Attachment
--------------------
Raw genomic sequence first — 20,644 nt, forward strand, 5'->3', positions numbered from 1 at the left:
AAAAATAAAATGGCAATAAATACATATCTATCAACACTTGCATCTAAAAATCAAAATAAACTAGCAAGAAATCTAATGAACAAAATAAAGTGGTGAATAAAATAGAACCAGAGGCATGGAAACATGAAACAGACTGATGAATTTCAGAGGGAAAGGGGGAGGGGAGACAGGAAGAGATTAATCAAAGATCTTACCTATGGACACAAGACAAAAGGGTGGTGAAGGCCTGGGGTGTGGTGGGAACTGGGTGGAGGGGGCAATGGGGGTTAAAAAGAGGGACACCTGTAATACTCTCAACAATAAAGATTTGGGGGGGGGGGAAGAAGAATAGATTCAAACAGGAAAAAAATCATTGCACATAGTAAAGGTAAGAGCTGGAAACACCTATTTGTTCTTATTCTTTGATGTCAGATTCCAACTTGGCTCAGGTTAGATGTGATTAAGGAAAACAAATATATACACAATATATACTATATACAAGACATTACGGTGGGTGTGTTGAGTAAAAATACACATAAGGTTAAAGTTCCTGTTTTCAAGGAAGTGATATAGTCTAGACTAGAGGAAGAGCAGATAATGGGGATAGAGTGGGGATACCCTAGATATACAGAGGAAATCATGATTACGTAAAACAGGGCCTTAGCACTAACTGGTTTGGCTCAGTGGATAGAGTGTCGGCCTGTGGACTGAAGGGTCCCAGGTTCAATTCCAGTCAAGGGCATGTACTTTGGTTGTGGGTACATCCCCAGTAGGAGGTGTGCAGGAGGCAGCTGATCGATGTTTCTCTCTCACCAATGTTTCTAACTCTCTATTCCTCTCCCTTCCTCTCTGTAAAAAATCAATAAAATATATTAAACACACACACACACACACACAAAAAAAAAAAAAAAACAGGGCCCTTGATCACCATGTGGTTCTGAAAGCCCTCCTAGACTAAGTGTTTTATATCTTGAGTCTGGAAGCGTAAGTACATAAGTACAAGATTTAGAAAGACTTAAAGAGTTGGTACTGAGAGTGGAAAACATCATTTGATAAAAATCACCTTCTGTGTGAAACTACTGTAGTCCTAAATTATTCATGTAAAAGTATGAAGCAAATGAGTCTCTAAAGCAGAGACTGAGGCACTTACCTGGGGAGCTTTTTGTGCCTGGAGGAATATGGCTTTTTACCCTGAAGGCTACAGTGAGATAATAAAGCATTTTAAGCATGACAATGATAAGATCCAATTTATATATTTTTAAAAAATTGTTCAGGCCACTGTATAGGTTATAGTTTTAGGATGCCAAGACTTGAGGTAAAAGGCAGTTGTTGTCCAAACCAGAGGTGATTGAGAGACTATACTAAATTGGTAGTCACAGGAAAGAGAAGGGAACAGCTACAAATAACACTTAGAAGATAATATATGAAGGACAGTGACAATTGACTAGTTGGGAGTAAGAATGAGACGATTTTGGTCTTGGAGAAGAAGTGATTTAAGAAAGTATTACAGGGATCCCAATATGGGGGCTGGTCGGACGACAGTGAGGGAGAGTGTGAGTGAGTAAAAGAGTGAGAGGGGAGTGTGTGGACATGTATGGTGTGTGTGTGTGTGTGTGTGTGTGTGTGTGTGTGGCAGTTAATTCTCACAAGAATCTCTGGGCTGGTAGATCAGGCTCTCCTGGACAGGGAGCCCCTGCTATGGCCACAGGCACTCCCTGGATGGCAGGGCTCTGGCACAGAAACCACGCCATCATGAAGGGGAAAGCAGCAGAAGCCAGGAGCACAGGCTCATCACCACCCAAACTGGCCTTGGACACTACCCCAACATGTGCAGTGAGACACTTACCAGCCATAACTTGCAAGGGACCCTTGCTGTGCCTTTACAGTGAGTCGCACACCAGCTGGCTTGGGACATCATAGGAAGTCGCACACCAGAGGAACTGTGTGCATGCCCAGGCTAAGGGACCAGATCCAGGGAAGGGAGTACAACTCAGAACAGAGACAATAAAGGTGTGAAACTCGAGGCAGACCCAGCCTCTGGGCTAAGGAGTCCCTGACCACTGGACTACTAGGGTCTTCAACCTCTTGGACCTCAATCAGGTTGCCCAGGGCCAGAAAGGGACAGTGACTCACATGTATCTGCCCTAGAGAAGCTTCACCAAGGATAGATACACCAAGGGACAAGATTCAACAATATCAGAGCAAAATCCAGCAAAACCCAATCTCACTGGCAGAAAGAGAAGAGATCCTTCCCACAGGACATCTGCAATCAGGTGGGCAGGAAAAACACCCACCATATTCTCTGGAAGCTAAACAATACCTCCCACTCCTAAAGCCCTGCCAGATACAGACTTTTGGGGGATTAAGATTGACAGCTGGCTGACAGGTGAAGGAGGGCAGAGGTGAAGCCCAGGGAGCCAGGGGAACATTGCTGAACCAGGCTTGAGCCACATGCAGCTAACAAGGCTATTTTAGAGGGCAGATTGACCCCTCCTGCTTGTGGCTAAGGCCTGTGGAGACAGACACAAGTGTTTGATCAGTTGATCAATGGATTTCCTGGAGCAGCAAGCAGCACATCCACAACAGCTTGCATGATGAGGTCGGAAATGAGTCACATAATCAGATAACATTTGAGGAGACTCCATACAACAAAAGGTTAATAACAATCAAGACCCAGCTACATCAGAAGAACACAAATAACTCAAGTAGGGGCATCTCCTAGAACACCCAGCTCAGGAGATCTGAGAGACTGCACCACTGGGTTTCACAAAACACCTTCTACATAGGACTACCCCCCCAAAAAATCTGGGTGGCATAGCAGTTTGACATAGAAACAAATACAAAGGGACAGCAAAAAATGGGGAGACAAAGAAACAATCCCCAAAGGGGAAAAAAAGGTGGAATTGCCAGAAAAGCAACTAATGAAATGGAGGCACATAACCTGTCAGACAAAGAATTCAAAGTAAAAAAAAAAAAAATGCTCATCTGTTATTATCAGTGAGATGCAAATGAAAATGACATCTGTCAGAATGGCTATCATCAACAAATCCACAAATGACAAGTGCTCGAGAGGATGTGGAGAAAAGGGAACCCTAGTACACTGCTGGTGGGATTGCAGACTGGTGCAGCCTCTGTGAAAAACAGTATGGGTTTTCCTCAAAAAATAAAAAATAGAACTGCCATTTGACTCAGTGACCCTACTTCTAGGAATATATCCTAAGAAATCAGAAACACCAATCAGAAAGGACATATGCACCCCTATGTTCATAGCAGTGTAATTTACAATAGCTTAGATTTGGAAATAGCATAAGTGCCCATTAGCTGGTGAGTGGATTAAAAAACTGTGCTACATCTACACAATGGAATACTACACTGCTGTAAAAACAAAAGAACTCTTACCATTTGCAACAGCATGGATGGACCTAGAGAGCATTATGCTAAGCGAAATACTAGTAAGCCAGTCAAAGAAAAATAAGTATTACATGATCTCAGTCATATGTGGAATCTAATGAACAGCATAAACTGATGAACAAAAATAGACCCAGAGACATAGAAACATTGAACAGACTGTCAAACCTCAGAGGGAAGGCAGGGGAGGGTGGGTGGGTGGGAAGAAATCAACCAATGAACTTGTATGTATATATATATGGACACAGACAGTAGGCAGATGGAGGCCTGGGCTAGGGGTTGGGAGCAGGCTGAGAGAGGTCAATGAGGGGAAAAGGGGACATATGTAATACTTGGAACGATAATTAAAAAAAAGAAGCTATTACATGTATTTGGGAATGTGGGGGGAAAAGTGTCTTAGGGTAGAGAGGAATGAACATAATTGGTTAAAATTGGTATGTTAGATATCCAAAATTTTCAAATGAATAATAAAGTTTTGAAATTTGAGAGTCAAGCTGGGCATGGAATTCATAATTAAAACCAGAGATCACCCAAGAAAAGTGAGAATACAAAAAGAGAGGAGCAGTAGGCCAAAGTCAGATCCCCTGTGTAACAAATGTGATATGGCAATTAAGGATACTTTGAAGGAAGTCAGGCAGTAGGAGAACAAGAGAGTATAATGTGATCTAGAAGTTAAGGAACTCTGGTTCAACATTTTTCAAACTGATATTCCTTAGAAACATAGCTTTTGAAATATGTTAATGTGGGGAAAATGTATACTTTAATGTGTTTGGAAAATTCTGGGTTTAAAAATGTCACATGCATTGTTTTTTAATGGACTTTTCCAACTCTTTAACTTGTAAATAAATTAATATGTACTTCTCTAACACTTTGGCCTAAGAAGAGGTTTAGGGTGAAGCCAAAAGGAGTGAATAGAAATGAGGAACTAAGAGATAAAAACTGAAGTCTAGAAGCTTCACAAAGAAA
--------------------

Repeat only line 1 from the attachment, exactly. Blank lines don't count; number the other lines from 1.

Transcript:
Raw genomic sequence first — 20,644 nt, forward strand, 5'->3', positions numbered from 1 at the left: